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Billions of Android Apps Open to Attack

TL;DR: Microsoft discovered a common Android app vulnerability affecting billions of installations, allowing attackers to execute code and steal data.

Microsoft has found a common problem in many apps that lets bad code run on your phone. At least four of the apps have more than 500 million installations each. One app, Xiaomi’s File Manager, has at least 1 billion installations.

This is a big problem.

Researchers from Microsoft recently discovered many Android apps are open to attacks. These attacks can steal your information and do other bad things. This is because of a common security weakness in the apps.

Microsoft told Google’s Android security team about the problem. Google has published new guidance for Android app developers. This guidance shows them how to find and fix the issue.

Billions of Installations at Risk

Microsoft has also shared what they found with the makers of affected Android apps on Google’s Play store. These include Xiaomi Inc.’s File Manager product, which has more than 1 billion installations. It also includes WPS Office with some 500 million downloads.

Microsoft said the makers of both products have already fixed the issue. But they believe there are more apps out there with the same security weakness. “We think the problem could be found in other apps,” Microsoft’s threat intelligence team said. “We’re sharing this research so developers and publishers can check their apps for similar issues and fix them.”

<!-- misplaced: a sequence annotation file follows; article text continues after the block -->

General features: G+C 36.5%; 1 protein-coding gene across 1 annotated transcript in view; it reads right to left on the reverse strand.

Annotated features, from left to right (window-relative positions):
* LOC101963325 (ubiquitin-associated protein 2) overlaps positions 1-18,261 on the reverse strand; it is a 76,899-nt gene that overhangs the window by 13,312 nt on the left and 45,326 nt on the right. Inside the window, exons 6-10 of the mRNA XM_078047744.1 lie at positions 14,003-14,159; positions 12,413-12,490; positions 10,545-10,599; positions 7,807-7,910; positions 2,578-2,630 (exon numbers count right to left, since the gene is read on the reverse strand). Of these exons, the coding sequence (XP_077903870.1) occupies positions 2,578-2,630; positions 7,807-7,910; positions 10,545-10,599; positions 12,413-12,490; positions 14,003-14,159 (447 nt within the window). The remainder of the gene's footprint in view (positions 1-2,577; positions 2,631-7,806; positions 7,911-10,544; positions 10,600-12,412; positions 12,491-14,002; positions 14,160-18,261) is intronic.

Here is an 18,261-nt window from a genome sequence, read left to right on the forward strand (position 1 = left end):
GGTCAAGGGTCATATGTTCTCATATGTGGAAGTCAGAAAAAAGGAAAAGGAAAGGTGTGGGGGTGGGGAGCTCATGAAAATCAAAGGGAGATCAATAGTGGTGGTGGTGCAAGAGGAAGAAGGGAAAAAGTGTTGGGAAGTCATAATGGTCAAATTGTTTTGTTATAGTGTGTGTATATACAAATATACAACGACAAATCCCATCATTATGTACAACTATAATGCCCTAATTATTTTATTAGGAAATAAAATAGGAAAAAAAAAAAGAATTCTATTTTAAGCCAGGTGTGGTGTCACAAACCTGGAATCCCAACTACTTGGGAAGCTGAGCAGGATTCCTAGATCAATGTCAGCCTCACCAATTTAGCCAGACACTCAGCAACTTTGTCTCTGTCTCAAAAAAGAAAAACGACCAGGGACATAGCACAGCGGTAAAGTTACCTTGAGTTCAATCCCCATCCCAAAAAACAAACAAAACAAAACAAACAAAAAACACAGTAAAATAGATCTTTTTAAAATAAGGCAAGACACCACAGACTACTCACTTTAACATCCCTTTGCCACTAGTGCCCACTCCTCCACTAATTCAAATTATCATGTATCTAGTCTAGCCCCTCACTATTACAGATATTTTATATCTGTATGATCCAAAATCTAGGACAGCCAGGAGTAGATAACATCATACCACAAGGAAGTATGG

The issue that Microsoft discovered affects Android apps that share files with other apps. To do this safely, Android has a special feature called a “content provider”. This feature manages an app’s data and shares it with other apps on a device.

An app that needs to share its files tells the content provider which paths other apps can use to get to the data. It also includes a special address that other apps can use to find it on a system.

Trusting Too Much & Not Checking Content

“This content provider-based model provides a well-defined file-sharing system,” Microsoft said. “It lets a serving app share its files with other apps in a secure way with fine control.”

However, in many cases when an Android app receives a file from another app, it does not check the content. “Most concerning, it uses the filename provided by the serving app to store the received file within the receiving app’s internal data directory.”

This gives attackers a way in. They can create a rogue app that can send a file with a bad filename directly to a receiving app without the user’s knowledge or approval. Common targets include email clients, messaging apps, networking apps, browsers, and file editors.

When a target receives a bad filename, it uses the filename to start the file and trigger a process that could end with the app getting compromised.

The potential impact will vary depending on an app’s specifics. In some cases, an attacker could use a bad app to overwrite a receiving app’s settings. This could cause it to communicate with an attacker-controlled server or share the user’s authentication tokens and other data.

In other situations, a bad app could overwrite malicious code into a receiving app’s native library to enable arbitrary code execution. “Since the rogue app controls the name as well as the content of the file, by blindly trusting this input, a share target may overwrite critical files in its private data space, which may lead to serious consequences,” Microsoft said.

Both Microsoft and Google have provided tips to developers on how to avoid the issue. Users can protect themselves by keeping their Android apps up to date and only installing apps from trusted sources.


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